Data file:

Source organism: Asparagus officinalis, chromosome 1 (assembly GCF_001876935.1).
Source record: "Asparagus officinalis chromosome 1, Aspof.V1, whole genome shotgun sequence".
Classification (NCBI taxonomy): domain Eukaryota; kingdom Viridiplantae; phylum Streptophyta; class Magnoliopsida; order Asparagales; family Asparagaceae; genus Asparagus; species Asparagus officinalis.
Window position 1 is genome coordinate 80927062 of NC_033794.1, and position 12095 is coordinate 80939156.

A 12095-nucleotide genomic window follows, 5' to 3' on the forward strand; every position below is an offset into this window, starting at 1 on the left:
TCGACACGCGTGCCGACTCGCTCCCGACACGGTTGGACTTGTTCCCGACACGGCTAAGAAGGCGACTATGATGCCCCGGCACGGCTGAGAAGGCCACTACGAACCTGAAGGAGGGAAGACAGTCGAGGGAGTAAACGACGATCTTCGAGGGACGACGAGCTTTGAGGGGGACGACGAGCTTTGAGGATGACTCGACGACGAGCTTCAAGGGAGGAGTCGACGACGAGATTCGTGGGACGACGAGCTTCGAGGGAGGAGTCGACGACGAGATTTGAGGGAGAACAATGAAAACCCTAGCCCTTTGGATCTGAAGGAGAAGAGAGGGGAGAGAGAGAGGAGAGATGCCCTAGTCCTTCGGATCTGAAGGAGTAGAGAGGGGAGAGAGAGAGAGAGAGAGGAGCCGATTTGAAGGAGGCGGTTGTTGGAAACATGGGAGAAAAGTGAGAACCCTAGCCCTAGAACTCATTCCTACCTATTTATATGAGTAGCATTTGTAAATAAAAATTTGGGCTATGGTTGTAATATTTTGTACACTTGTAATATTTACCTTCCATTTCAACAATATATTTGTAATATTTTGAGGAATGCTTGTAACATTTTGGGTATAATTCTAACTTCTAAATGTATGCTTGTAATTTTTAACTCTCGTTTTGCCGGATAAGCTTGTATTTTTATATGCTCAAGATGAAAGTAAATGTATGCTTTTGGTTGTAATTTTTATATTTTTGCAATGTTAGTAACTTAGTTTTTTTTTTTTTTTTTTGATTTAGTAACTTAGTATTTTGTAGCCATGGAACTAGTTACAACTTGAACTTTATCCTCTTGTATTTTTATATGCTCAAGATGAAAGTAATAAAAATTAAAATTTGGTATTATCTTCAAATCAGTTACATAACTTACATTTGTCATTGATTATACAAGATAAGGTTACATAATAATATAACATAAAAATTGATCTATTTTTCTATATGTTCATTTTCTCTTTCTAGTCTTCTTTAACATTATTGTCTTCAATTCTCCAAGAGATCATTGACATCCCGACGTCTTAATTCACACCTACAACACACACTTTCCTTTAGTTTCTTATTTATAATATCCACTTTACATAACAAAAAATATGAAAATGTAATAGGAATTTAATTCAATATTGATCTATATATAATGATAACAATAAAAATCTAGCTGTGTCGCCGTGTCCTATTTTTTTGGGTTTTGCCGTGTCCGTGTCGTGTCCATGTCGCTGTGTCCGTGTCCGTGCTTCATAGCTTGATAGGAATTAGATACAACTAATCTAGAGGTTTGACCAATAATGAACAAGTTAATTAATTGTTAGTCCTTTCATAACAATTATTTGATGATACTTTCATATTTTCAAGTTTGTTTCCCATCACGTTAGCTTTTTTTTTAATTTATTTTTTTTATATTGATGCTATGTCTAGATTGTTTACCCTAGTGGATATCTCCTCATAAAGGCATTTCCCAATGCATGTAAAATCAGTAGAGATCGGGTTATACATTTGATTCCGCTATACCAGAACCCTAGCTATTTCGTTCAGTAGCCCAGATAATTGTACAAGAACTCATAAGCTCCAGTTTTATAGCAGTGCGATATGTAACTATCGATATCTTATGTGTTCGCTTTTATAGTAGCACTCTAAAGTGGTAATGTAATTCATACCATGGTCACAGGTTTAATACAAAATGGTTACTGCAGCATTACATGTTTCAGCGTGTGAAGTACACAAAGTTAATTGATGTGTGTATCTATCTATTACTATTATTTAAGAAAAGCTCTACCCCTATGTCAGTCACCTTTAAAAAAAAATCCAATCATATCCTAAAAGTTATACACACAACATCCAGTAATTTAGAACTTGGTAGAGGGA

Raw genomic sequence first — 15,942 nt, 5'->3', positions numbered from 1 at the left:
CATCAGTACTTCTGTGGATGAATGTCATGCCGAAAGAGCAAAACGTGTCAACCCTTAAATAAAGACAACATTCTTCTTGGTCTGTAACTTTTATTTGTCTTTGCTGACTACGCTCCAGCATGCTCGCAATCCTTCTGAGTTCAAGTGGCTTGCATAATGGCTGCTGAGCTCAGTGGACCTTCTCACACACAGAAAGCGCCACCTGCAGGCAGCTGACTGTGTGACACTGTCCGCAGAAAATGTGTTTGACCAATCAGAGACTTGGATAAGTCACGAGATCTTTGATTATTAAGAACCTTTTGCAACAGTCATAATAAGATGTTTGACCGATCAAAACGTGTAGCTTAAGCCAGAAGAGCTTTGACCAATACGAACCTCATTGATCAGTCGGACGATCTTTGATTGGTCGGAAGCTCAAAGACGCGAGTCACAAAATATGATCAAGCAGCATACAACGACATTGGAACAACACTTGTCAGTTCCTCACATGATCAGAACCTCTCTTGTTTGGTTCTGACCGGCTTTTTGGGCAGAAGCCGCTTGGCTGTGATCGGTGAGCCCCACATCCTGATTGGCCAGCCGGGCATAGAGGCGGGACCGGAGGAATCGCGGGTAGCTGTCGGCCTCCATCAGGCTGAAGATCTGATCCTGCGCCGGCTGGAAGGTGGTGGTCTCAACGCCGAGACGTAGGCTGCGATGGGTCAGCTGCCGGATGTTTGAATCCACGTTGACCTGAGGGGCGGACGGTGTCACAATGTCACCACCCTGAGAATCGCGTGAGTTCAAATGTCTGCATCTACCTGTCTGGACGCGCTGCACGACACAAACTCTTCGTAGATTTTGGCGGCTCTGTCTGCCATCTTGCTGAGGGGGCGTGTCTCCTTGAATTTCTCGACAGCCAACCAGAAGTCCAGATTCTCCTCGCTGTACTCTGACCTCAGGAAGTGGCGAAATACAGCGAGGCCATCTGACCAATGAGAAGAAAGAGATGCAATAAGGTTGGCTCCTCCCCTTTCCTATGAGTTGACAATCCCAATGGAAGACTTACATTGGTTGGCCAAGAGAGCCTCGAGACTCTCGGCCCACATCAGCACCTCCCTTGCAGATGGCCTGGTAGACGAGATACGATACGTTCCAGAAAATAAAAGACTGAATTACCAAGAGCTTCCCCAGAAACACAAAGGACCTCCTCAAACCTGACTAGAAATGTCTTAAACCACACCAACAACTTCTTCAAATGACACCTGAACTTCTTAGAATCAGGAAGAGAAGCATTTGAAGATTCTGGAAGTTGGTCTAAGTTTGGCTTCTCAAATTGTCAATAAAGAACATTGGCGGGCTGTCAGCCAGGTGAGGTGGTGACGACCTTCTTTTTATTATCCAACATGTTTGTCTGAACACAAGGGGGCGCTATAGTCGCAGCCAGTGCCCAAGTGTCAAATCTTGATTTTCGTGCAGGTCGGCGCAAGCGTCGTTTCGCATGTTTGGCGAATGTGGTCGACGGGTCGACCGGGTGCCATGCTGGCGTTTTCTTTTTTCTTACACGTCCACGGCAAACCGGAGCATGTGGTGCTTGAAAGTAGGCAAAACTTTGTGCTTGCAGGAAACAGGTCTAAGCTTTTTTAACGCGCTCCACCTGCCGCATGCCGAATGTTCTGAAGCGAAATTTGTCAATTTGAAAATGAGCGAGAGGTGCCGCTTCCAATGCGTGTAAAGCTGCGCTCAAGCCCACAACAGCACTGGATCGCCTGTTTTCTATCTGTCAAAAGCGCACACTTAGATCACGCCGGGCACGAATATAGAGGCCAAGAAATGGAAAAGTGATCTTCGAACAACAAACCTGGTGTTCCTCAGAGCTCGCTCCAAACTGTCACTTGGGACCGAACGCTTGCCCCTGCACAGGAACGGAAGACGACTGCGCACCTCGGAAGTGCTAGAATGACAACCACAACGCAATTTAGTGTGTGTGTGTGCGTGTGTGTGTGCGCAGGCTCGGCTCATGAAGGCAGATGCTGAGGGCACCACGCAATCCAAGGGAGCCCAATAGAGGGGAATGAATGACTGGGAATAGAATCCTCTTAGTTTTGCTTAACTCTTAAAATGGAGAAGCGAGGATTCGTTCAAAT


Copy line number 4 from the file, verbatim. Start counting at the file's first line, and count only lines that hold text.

Window position 1 is genome coordinate 80927062 of NC_033794.1, and position 12095 is coordinate 80939156.